They work closely with the individuals being profiled to remove the aspects of gaze and objectification as much as possible. The subjects collaborate on all of their portraits and how they are presented. Since some of the subjects are educators, Rosas hopes to be able to make this a traveling exhibit that can be brought into schools and perhaps have students participate in smaller versions of it. She and Lopez would also like to have a public event late this year for the community at large to see the exhibit and give the subjects a chance to talk about their profiles, the activist work they’re doing, and the work that still needs to be done.

This is the first fellowship Rosas has ever won. Though she is a DACA recipient, which means she has a social security number and can apply for programs that require just that, federally-funded grants often have a citizenship requirement as well, which excludes her. She is also hyper-aware of the funders behind various grants.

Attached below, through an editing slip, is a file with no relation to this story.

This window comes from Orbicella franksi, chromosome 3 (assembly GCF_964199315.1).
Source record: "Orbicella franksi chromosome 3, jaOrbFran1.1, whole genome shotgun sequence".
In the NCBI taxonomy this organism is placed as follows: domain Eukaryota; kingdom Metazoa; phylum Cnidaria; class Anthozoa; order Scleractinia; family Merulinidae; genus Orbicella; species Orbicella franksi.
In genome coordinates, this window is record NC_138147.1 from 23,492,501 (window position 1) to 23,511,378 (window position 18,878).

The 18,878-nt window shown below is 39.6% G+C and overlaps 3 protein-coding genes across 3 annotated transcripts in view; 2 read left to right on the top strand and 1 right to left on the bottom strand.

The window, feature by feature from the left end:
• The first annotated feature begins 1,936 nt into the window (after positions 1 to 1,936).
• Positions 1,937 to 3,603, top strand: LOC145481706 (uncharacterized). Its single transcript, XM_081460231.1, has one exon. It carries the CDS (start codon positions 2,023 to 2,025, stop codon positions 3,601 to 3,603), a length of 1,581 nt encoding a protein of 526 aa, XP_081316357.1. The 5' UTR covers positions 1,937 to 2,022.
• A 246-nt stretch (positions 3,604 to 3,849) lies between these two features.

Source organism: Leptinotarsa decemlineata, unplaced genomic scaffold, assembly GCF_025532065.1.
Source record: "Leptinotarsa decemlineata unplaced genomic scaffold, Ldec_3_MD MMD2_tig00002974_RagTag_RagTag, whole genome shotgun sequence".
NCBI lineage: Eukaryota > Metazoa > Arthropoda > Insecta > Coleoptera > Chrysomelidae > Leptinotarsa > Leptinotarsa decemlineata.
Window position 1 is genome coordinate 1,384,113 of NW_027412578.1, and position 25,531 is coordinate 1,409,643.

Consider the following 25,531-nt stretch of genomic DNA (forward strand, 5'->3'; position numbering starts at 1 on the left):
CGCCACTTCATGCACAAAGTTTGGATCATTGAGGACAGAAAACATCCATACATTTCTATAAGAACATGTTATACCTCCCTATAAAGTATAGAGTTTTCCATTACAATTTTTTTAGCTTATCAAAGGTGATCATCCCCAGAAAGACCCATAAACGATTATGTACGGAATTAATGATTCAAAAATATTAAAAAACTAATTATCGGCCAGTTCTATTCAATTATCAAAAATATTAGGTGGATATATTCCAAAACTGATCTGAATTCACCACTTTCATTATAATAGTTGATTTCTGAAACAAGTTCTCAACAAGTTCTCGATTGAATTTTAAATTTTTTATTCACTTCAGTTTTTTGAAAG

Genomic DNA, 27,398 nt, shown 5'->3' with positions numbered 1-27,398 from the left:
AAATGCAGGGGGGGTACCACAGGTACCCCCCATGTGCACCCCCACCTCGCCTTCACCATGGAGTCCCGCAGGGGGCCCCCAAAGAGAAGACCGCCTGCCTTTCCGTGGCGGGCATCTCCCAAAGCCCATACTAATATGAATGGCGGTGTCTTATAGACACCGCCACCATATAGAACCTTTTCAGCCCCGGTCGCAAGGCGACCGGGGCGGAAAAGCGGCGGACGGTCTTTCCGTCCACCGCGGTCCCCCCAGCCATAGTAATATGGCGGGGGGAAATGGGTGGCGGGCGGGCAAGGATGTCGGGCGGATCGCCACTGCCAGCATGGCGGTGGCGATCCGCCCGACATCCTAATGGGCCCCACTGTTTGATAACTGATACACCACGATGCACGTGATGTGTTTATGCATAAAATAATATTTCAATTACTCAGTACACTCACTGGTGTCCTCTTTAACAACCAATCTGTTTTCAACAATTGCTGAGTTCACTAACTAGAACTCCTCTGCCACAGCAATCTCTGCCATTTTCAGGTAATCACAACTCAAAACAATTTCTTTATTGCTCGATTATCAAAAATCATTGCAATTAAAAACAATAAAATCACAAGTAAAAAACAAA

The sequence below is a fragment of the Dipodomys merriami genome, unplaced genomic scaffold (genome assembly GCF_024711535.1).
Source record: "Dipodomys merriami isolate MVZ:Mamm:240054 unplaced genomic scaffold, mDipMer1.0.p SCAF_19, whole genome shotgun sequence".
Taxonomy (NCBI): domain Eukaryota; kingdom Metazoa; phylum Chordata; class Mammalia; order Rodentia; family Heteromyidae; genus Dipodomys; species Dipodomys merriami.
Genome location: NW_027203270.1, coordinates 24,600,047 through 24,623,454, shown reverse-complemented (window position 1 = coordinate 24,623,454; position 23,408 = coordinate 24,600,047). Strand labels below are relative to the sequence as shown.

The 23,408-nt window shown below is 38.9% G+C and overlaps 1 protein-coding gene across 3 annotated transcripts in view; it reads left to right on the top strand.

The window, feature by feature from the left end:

“I think it’s important to be critical of where the money comes from because I’m undocumented,” she says. “Being undocumented is so closely related to workers rights and immigrant rights, and I don’t want something funded by Walmart or the Shell Oil Company or some other organization that’s profiting off our exploitation.”

She additionally feels that being self-taught and not being formally trained at an art school is also a barrier because she doesn’t have “credentials” that are recognized and doesn’t know how to navigate the institutional side of the art world.

Karla Daniela Rosas, collaborative banner work with the New Orleans Workers’ Center for Racial Justice and Congreso de Jornaleros (Congress of Day Laborers). Photo by Fernando Lopez.